IBM's New POWER7 Systems First in Class to Meet ENERGY STAR Efficiency Requirements Power 750 Express, Power 755 High-Performance Node Are First Four-Processor Systems to Qualify

ARMONK, N.Y., April 1 /PRNewswire-FirstCall/ -- IBM (NYSE: IBM) today announced that its POWER7-based 750 Express and Power 755 models are the first four-processor systems in the industry to qualify for ENERGY STAR® status. ENERGY STAR is a U.S. government-backed program helping businesses and individuals protect the environment through superior energy efficiency.

(Logo:  http://www.newscom.com/cgi-bin/prnh/20090416/IBMLOGO)

To qualify for ENERGY STAR status, a computer system must meet specific standards for power supply and energy efficiency and provide users with data on power use, thermal output, and processor utilization at periodic intervals. (1) In addition, the manufacturer must report power and performance information to the U.S. Environmental Protection Agency (EPA) and the U.S. Department of Energy, which co-manage the ENERGY STAR program.

Powered by IBM's innovative POWER7 processor (2), the Power 750 Express and Power 755 systems can deliver four times the performance for the same price -- and are three to four times more energy efficient than the POWER6 systems they replace. (3) With their power management capabilities, the Power 750 Express and Power 755 systems can help clients maximize the workload delivered for each kilowatt-hour of energy consumed, while helping to reduce energy consumption and data center space.  

POWER7 microprocessors deliver intelligent energy features that can help dynamically optimize energy usage and performance to provide balance to support workload requirements:  

  • Power Saver Mode or Dynamic Power Saver Mode: These modes can halve processor frequency to reduce energy use, or modulate voltage and frequency to optimize processor and system energy use.
  • Processor Core Nap: A low power mode in which the hardware stops processor core execution by locking most of the circuits inside the core in the absence of workload.
  • Processor Folding: This function matches and optimizes the number of processors applied to current workload and puts unneeded processors in Nap Mode.
  • EnergyScale for Input/Output Systems: IBM POWER7 systems automatically power off pluggable, PCI adaptor slots that are empty or not being used.

The ENERGY STAR program focuses on furthering environmental protection by identifying and promoting energy efficient products.  IBM actively participated in the development of the ENERGY STAR specifications for server and storage devices, providing technical expertise and equipment operating data to assist in the development of the criteria.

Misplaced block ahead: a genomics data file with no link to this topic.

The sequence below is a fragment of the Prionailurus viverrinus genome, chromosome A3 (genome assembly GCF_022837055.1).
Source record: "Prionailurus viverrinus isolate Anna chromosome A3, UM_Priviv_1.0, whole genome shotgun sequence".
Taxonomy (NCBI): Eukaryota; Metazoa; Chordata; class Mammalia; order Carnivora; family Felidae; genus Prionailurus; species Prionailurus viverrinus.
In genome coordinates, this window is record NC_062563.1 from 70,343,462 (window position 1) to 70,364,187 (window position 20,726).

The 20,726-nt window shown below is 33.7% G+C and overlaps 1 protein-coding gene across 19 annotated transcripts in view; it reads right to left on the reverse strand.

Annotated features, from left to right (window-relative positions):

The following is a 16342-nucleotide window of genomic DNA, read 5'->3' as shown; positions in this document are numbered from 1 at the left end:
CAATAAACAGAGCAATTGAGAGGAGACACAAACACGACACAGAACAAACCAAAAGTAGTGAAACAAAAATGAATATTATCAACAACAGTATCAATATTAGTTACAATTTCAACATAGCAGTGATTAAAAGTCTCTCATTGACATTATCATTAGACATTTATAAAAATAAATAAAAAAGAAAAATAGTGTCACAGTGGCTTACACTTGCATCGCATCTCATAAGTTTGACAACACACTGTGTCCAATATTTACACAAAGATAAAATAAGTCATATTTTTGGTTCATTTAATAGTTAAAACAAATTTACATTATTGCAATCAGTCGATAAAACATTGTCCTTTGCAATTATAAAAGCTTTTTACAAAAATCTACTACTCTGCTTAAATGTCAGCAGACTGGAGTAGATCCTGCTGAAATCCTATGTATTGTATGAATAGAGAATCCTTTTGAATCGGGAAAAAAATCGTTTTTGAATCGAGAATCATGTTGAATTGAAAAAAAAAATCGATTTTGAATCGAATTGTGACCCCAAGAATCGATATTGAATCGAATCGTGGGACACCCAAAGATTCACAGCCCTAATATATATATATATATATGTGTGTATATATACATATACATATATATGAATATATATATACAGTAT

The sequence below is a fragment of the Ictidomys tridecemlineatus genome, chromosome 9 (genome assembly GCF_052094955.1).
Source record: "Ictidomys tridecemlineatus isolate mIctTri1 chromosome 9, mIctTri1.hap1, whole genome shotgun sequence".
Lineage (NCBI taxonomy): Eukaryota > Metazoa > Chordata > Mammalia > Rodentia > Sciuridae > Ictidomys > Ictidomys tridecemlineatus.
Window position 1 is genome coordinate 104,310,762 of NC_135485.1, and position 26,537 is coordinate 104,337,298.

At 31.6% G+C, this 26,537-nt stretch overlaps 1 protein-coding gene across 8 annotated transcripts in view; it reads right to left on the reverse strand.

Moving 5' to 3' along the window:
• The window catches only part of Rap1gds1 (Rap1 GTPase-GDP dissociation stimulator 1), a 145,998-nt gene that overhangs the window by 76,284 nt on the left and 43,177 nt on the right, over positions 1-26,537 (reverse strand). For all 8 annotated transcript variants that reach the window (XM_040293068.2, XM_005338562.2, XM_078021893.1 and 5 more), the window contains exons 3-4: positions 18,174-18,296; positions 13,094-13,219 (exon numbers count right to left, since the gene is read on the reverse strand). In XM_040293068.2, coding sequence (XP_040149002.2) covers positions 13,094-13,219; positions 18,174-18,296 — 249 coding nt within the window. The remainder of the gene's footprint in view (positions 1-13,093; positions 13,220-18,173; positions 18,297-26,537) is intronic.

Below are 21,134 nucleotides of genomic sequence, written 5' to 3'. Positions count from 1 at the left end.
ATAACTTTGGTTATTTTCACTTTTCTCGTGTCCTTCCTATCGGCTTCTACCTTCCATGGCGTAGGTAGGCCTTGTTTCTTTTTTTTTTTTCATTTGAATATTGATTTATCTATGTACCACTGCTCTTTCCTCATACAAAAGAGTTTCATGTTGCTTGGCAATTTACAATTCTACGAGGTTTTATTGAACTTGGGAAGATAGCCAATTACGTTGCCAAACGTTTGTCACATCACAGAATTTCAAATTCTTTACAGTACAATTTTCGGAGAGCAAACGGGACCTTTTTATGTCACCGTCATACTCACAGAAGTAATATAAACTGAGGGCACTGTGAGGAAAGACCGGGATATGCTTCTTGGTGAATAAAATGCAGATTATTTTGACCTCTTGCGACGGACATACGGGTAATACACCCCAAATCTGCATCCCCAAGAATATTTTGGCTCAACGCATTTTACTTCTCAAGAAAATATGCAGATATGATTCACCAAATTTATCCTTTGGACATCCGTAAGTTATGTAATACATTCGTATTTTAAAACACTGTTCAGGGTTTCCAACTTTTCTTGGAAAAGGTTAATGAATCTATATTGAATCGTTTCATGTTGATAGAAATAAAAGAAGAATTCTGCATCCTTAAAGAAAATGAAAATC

"IBM has been a strong partner to the ENERGY STAR program," said Andrew Fanara, U.S. EPA Energy Star program manager. "U.S. EPA appreciates IBM's ongoing contributions to both the development of Energy Star IT equipment standards and their commitment to work with U.S. EPA to improve energy efficiency across the data center ecosystem to deliver environmental benefits both to the data center and through the innovative application of IT capabilities.

IBM and ENERGY STAR

For more information, visit www.ibm.com/systems/greendc/green_technology/energy_star/index.html

IBM is a trademark of IBM Corporation in the United States and/or other countries. ENERGY STAR is a registered trademark of the U.S. Environmental Protection Agency. All other company/product names and service marks may be trademarks or registered trademarks of their respective companies.

(1) ENERGY STAR product requirements are set so that 25 percent or less of the currently available products conform to the requirements. The requirements are periodically updated to reset the requirements to this standard.  

(2) POWER7 processors feature four, six or eight processing cores which enable the execution of simultaneous operations.  This announcement uses the term "processor" in the same way that "processor socket" is used in the Energy Star computer server definition.

(3) Power System comparisons of performance and energy between POWER7-processor based systems and POWER6-processor based systems can be found at www.ibm.com/systems/power.

Contacts:  

Rick Bause

IBM Media Relations

845-892-5463

rbause@us.ibm.com



SOURCE IBM



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